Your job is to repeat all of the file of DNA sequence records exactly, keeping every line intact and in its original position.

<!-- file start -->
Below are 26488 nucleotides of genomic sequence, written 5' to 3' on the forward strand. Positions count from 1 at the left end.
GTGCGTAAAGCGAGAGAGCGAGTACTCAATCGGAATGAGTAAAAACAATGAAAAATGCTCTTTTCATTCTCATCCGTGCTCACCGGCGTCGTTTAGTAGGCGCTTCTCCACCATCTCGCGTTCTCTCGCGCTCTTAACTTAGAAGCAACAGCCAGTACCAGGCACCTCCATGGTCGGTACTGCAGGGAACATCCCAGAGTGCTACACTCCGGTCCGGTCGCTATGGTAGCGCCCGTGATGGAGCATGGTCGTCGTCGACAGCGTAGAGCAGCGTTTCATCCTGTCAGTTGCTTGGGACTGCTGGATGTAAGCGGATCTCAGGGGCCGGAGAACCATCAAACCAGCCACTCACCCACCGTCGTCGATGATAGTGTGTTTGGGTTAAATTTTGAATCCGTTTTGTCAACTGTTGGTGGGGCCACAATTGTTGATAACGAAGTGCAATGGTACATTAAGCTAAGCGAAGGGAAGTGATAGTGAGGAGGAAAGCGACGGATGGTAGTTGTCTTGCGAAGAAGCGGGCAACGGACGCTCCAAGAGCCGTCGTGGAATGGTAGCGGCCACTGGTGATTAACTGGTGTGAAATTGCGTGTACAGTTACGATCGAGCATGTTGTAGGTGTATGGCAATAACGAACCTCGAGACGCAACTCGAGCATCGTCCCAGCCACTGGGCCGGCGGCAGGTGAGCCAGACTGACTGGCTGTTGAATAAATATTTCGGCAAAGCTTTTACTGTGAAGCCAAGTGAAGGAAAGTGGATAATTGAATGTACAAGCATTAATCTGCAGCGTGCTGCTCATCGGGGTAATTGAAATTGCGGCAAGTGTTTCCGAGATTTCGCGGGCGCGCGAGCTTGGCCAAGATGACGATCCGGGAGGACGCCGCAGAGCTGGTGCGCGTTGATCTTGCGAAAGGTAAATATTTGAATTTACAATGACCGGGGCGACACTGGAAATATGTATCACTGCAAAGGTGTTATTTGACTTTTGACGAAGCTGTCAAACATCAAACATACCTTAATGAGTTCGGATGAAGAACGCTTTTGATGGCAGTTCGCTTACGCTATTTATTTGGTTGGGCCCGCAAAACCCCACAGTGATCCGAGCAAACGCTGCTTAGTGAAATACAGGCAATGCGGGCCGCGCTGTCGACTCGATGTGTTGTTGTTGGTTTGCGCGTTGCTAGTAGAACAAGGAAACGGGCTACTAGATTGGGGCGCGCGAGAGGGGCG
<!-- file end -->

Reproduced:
Below are 26488 nucleotides of genomic sequence, written 5' to 3' on the forward strand. Positions count from 1 at the left end.
GTGCGTAAAGCGAGAGAGCGAGTACTCAATCGGAATGAGTAAAAACAATGAAAAATGCTCTTTTCATTCTCATCCGTGCTCACCGGCGTCGTTTAGTAGGCGCTTCTCCACCATCTCGCGTTCTCTCGCGCTCTTAACTTAGAAGCAACAGCCAGTACCAGGCACCTCCATGGTCGGTACTGCAGGGAACATCCCAGAGTGCTACACTCCGGTCCGGTCGCTATGGTAGCGCCCGTGATGGAGCATGGTCGTCGTCGACAGCGTAGAGCAGCGTTTCATCCTGTCAGTTGCTTGGGACTGCTGGATGTAAGCGGATCTCAGGGGCCGGAGAACCATCAAACCAGCCACTCACCCACCGTCGTCGATGATAGTGTGTTTGGGTTAAATTTTGAATCCGTTTTGTCAACTGTTGGTGGGGCCACAATTGTTGATAACGAAGTGCAATGGTACATTAAGCTAAGCGAAGGGAAGTGATAGTGAGGAGGAAAGCGACGGATGGTAGTTGTCTTGCGAAGAAGCGGGCAACGGACGCTCCAAGAGCCGTCGTGGAATGGTAGCGGCCACTGGTGATTAACTGGTGTGAAATTGCGTGTACAGTTACGATCGAGCATGTTGTAGGTGTATGGCAATAACGAACCTCGAGACGCAACTCGAGCATCGTCCCAGCCACTGGGCCGGCGGCAGGTGAGCCAGACTGACTGGCTGTTGAATAAATATTTCGGCAAAGCTTTTACTGTGAAGCCAAGTGAAGGAAAGTGGATAATTGAATGTACAAGCATTAATCTGCAGCGTGCTGCTCATCGGGGTAATTGAAATTGCGGCAAGTGTTTCCGAGATTTCGCGGGCGCGCGAGCTTGGCCAAGATGACGATCCGGGAGGACGCCGCAGAGCTGGTGCGCGTTGATCTTGCGAAAGGTAAATATTTGAATTTACAATGACCGGGGCGACACTGGAAATATGTATCACTGCAAAGGTGTTATTTGACTTTTGACGAAGCTGTCAAACATCAAACATACCTTAATGAGTTCGGATGAAGAACGCTTTTGATGGCAGTTCGCTTACGCTATTTATTTGGTTGGGCCCGCAAAACCCCACAGTGATCCGAGCAAACGCTGCTTAGTGAAATACAGGCAATGCGGGCCGCGCTGTCGACTCGATGTGTTGTTGTTGGTTTGCGCGTTGCTAGTAGAACAAGGAAACGGGCTACTAGATTGGGGCGCGCGAGAGGGGCG